This article is over 3 years old

Energy & Environment

‘Ike Dike’ Project Leaders Field More Questions, Concerns From The Public

At a local forum, the Galveston area community will get a chance to raise concerns.

Fishermen on a Galveston Island Jetty

Leaders from local environmental groups are holding a public forum Thursday night to ask for more input about Ike Dike, the proposed storm barrier system for the Texas Gulf Coast. The massive Army Corps of Engineers project has been in the planning stages for more than a decade, and it's still raising concerns in the community.

Protecting coastal areas from storm surge is expensive, and Galveston Bay advocates say the $32 billion project needs more study before it can be funded.

They say they're still missing answers to key questions about the environmental impact on the region. Bob Stokes, who heads the Galveston Bay Foundation, said it's also important for the Army Corps to assess whether the plan is up to the challenge of climate change and rising sea levels.

"The issue is sea level rise fundamentally," Stokes said. "You can argue all day about climate change, but we know that our seas are rising. We don't know what the rates of sea level rise will be, whether it will accelerate. We suspect it will accelerate. But yes, if you're going to spend $20 or $30 billion, with the biggest portion of that on a floodgate, I would hope they design it for future sea level rise."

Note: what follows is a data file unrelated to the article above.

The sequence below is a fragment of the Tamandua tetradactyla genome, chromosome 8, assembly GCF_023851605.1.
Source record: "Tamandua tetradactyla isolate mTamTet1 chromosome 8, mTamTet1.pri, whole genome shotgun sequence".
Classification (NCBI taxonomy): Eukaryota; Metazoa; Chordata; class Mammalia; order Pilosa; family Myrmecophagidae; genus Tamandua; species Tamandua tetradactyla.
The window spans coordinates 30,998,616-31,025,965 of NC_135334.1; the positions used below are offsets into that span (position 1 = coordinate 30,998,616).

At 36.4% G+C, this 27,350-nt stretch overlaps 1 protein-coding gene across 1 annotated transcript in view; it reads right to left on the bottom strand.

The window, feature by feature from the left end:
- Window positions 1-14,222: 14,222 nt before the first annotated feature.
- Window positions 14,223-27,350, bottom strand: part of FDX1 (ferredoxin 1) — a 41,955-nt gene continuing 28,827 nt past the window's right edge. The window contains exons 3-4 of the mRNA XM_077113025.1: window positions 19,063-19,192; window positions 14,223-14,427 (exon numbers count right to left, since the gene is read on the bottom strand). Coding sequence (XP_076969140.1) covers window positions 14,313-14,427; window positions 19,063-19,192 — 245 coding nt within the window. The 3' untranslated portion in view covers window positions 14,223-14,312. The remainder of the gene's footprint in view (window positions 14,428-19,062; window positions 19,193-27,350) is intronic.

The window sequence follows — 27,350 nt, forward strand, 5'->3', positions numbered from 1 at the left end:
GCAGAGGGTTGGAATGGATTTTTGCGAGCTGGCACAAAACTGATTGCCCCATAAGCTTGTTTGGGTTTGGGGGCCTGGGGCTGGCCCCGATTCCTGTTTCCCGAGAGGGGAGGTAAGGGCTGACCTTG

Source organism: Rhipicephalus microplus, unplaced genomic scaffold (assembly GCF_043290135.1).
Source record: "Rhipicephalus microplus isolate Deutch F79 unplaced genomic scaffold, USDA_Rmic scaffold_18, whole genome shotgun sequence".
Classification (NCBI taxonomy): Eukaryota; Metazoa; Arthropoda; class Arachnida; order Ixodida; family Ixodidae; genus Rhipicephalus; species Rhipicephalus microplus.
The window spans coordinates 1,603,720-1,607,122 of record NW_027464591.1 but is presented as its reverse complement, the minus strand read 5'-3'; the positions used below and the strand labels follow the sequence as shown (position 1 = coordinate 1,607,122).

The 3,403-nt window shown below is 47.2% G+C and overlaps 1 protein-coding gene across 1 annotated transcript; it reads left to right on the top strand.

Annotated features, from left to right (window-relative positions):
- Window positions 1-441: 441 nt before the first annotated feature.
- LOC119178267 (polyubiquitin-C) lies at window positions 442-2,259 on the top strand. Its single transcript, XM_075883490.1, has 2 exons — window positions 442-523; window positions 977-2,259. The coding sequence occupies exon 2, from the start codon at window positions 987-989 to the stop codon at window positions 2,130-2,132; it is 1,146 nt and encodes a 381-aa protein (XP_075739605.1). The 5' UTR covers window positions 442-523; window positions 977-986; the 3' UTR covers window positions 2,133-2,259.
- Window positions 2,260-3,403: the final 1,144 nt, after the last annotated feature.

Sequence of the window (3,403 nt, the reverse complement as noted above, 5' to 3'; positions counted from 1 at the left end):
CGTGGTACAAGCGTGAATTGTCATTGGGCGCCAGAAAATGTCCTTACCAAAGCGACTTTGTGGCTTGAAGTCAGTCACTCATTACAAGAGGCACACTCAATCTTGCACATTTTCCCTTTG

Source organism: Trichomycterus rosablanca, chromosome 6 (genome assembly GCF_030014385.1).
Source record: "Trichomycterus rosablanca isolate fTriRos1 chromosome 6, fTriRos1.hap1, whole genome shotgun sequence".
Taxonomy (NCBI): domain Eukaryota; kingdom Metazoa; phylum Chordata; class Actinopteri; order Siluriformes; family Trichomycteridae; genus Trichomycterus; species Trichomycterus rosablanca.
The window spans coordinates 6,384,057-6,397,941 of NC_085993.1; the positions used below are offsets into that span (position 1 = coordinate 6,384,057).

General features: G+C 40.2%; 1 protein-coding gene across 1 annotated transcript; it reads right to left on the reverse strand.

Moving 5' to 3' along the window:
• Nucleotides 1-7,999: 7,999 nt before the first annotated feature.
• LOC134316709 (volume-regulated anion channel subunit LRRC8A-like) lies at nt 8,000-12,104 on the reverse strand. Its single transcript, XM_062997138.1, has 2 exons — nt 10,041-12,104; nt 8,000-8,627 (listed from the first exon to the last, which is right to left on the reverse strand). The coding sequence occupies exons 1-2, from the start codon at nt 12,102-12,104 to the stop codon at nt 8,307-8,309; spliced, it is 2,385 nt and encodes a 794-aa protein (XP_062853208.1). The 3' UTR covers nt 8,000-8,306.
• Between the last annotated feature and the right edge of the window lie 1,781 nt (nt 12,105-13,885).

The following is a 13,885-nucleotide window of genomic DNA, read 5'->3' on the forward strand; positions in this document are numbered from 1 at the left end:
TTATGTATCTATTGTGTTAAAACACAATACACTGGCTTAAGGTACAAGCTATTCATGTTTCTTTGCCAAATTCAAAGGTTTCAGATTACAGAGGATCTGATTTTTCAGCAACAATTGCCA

Stokes said it's difficult to overstate the large scale of the project. "Many people have said, ‘oh, we should have constructed this yesterday,' but in reality if you're going to design and build a massive structure like this, you need to take the appropriate amount of time on it and make sure you do it correctly," he said. "And there's a lot of concerns that a lot of people have that we'd like to see addressed."

The Army Corps has already held a series of meetings for public comment. The Ike Dike project could be ready for Congressional approval by 2021.

Subscribe to Today in Houston

Fill out the form below to subscribe our new daily editorial newsletter from the HPM Newsroom.

* required